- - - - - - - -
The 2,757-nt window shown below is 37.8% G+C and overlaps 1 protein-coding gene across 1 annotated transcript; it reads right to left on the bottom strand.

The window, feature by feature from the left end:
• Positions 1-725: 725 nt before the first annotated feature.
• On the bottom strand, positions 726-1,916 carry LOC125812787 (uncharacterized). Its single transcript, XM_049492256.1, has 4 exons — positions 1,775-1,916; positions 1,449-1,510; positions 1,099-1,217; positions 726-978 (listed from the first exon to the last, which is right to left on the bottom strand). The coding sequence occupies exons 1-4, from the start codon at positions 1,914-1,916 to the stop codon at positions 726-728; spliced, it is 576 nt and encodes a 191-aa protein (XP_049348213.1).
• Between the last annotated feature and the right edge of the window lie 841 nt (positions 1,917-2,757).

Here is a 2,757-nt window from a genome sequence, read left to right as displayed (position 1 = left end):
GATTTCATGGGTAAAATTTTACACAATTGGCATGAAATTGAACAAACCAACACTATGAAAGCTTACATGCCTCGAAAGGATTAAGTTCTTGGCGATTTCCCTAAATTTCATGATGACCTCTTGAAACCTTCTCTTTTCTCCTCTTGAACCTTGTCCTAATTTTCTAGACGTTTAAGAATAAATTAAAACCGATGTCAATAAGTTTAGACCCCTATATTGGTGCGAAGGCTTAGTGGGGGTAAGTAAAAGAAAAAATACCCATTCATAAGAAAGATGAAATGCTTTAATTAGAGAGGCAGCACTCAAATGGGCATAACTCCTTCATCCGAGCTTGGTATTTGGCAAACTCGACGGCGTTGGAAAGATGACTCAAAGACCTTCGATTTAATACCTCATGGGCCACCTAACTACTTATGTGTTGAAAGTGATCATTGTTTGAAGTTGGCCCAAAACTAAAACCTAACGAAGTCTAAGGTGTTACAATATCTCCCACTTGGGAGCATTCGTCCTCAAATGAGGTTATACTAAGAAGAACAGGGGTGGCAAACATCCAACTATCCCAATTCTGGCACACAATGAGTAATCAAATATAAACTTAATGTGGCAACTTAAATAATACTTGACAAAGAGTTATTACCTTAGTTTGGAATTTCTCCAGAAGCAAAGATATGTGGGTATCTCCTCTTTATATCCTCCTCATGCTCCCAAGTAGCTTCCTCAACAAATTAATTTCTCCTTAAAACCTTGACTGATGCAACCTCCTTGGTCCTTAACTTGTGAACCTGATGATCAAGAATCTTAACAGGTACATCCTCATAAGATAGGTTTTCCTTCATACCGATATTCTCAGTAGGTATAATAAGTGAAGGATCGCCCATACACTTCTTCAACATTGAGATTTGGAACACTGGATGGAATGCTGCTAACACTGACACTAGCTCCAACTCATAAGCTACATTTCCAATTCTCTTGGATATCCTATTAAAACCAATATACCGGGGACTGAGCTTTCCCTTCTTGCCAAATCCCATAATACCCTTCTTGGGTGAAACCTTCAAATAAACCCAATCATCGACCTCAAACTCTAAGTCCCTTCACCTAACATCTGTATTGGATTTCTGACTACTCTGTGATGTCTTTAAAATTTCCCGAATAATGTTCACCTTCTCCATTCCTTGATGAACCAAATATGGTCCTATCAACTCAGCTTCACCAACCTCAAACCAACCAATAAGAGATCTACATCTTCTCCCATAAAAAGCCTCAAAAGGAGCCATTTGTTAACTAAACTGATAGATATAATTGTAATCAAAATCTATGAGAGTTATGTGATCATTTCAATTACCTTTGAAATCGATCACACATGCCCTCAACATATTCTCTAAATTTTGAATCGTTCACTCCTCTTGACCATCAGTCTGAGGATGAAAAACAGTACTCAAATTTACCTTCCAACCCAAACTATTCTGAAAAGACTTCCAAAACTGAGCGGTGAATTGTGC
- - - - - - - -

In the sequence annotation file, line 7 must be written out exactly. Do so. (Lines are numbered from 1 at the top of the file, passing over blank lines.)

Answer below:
GATTTCATGGGTAAAATTTTACACAATTGGCATGAAATTGAACAAACCAACACTATGAAAGCTTACATGCCTCGAAAGGATTAAGTTCTTGGCGATTTCCCTAAATTTCATGATGACCTCTTGAAACCTTCTCTTTTCTCCTCTTGAACCTTGTCCTAATTTTCTAGACGTTTAAGAATAAATTAAAACCGATGTCAATAAGTTTAGACCCCTATATTGGTGCGAAGGCTTAGTGGGGGTAAGTAAAAGAAAAAATACCCATTCATAAGAAAGATGAAATGCTTTAATTAGAGAGGCAGCACTCAAATGGGCATAACTCCTTCATCCGAGCTTGGTATTTGGCAAACTCGACGGCGTTGGAAAGATGACTCAAAGACCTTCGATTTAATACCTCATGGGCCACCTAACTACTTATGTGTTGAAAGTGATCATTGTTTGAAGTTGGCCCAAAACTAAAACCTAACGAAGTCTAAGGTGTTACAATATCTCCCACTTGGGAGCATTCGTCCTCAAATGAGGTTATACTAAGAAGAACAGGGGTGGCAAACATCCAACTATCCCAATTCTGGCACACAATGAGTAATCAAATATAAACTTAATGTGGCAACTTAAATAATACTTGACAAAGAGTTATTACCTTAGTTTGGAATTTCTCCAGAAGCAAAGATATGTGGGTATCTCCTCTTTATATCCTCCTCATGCTCCCAAGTAGCTTCCTCAACAAATTAATTTCTCCTTAAAACCTTGACTGATGCAACCTCCTTGGTCCTTAACTTGTGAACCTGATGATCAAGAATCTTAACAGGTACATCCTCATAAGATAGGTTTTCCTTCATACCGATATTCTCAGTAGGTATAATAAGTGAAGGATCGCCCATACACTTCTTCAACATTGAGATTTGGAACACTGGATGGAATGCTGCTAACACTGACACTAGCTCCAACTCATAAGCTACATTTCCAATTCTCTTGGATATCCTATTAAAACCAATATACCGGGGACTGAGCTTTCCCTTCTTGCCAAATCCCATAATACCCTTCTTGGGTGAAACCTTCAAATAAACCCAATCATCGACCTCAAACTCTAAGTCCCTTCACCTAACATCTGTATTGGATTTCTGACTACTCTGTGATGTCTTTAAAATTTCCCGAATAATGTTCACCTTCTCCATTCCTTGATGAACCAAATATGGTCCTATCAACTCAGCTTCACCAACCTCAAACCAACCAATAAGAGATCTACATCTTCTCCCATAAAAAGCCTCAAAAGGAGCCATTTGTTAACTAAACTGATAGATATAATTGTAATCAAAATCTATGAGAGTTATGTGATCATTTCAATTACCTTTGAAATCGATCACACATGCCCTCAACATATTCTCTAAATTTTGAATCGTTCACTCCTCTTGACCATCAGTCTGAGGATGAAAAACAGTACTCAAATTTACCTTCCAACCCAAACTATTCTGAAAAGACTTCCAAAACTGAGCGGTGAATTGTGC